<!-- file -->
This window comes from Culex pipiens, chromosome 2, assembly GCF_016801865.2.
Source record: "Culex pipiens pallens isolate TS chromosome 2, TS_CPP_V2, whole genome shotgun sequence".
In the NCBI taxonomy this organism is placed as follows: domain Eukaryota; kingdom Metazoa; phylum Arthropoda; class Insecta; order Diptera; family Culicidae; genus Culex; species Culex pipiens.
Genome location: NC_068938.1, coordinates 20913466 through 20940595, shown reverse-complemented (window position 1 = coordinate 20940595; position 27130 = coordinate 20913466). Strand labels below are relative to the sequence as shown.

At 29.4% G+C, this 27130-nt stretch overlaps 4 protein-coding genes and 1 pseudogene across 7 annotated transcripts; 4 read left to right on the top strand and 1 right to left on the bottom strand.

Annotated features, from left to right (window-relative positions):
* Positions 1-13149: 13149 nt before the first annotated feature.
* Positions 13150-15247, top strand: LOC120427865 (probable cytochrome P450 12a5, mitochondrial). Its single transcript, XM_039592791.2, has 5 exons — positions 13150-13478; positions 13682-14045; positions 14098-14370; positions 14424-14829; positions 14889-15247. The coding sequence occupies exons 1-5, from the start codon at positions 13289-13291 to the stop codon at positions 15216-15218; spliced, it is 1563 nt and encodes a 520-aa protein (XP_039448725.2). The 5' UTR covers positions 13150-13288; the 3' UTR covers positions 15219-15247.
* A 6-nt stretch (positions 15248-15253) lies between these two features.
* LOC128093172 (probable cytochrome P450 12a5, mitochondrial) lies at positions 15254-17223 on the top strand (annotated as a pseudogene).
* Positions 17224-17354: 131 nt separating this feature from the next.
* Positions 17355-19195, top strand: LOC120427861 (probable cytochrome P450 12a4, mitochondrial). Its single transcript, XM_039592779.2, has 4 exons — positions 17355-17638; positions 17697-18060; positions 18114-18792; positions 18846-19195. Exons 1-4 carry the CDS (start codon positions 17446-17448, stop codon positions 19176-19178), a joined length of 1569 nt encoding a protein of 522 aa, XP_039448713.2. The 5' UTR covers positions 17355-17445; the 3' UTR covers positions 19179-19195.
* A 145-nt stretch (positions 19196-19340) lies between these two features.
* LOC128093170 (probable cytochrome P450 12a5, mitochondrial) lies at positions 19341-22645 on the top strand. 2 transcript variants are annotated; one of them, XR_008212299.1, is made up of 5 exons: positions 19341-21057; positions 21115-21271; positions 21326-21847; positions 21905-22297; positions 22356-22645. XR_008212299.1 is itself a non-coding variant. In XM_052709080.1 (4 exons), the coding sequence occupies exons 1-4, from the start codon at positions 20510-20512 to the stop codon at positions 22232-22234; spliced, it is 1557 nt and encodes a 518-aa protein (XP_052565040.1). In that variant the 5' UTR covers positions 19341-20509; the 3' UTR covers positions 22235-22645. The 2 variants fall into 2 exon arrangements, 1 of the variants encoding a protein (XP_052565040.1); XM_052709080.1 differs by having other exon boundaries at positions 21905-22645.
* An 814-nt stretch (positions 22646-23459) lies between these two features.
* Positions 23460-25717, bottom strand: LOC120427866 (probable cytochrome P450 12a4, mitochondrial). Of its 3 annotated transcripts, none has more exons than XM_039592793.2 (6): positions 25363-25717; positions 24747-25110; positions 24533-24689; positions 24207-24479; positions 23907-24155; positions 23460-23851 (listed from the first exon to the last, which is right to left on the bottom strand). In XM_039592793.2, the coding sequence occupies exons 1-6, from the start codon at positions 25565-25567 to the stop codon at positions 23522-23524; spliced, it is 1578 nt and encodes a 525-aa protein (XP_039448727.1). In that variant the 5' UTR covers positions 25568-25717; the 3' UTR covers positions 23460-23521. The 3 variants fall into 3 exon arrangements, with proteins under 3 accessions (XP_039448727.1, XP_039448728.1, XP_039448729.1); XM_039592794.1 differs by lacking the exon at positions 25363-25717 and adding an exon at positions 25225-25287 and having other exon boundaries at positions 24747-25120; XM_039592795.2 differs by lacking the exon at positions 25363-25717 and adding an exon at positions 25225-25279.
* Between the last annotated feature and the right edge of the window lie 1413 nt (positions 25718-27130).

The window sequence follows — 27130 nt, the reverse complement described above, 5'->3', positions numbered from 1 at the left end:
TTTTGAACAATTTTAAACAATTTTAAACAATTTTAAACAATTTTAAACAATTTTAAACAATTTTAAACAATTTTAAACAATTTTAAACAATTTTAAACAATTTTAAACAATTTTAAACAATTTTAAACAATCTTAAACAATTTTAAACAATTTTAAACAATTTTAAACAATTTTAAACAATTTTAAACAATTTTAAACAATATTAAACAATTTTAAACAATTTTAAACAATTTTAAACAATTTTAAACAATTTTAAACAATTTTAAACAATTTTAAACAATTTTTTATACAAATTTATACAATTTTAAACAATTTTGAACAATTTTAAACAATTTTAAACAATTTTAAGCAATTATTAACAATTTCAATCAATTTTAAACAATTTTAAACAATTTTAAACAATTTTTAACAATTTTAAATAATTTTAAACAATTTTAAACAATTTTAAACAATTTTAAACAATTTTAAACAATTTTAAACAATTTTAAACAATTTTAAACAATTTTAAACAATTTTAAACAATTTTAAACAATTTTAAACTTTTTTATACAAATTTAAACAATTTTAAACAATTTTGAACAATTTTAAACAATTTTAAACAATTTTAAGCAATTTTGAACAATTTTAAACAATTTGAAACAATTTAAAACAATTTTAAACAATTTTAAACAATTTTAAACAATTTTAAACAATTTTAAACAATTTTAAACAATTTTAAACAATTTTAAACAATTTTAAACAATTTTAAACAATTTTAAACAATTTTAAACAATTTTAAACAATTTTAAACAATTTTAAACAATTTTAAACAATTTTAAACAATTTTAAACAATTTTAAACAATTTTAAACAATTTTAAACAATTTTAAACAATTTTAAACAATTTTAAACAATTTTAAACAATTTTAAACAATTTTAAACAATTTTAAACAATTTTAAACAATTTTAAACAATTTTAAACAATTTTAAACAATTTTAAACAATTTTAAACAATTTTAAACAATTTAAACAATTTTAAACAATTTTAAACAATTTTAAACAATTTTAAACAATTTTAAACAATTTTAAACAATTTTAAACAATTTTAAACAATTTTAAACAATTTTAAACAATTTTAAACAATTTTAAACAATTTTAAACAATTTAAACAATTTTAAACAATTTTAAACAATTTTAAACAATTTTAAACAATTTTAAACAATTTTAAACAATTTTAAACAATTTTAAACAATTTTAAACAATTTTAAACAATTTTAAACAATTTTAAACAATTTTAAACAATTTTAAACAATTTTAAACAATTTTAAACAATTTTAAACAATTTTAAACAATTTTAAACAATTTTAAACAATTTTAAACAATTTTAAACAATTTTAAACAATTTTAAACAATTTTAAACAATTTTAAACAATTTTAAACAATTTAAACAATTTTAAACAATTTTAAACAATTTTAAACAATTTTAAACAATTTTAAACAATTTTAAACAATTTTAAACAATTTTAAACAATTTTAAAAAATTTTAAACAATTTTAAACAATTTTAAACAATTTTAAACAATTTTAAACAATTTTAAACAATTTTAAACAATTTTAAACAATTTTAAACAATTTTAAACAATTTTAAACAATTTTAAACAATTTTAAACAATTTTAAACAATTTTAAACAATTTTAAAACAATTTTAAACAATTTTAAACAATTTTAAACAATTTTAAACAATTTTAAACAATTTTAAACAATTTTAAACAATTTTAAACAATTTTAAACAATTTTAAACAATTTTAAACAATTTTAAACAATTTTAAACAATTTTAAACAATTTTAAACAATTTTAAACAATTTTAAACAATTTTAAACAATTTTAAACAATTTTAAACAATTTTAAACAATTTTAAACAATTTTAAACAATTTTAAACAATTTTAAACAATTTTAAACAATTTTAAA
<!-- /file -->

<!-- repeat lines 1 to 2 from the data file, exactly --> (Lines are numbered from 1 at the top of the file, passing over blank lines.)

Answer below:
This window comes from Culex pipiens, chromosome 2, assembly GCF_016801865.2.
Source record: "Culex pipiens pallens isolate TS chromosome 2, TS_CPP_V2, whole genome shotgun sequence".